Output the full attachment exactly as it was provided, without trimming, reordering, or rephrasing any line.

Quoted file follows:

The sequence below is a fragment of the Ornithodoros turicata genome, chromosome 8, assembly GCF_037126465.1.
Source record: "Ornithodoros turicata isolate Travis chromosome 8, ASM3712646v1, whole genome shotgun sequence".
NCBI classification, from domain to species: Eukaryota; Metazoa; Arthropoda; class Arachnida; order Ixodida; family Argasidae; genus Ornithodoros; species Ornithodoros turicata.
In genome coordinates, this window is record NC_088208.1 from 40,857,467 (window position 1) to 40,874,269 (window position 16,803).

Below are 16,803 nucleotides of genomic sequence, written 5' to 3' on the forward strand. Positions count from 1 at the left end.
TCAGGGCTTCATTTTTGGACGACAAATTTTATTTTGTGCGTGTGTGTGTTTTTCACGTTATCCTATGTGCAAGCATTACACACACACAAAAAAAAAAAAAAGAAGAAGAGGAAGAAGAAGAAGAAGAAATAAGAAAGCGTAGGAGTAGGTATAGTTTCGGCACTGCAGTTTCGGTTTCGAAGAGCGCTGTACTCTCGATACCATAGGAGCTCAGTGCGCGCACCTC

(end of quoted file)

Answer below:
The sequence below is a fragment of the Ornithodoros turicata genome, chromosome 8, assembly GCF_037126465.1.
Source record: "Ornithodoros turicata isolate Travis chromosome 8, ASM3712646v1, whole genome shotgun sequence".
NCBI classification, from domain to species: Eukaryota; Metazoa; Arthropoda; class Arachnida; order Ixodida; family Argasidae; genus Ornithodoros; species Ornithodoros turicata.
In genome coordinates, this window is record NC_088208.1 from 40,857,467 (window position 1) to 40,874,269 (window position 16,803).

Below are 16,803 nucleotides of genomic sequence, written 5' to 3' on the forward strand. Positions count from 1 at the left end.
TCAGGGCTTCATTTTTGGACGACAAATTTTATTTTGTGCGTGTGTGTGTTTTTCACGTTATCCTATGTGCAAGCATTACACACACACAAAAAAAAAAAAAAGAAGAAGAGGAAGAAGAAGAAGAAGAAATAAGAAAGCGTAGGAGTAGGTATAGTTTCGGCACTGCAGTTTCGGTTTCGAAGAGCGCTGTACTCTCGATACCATAGGAGCTCAGTGCGCGCACCTC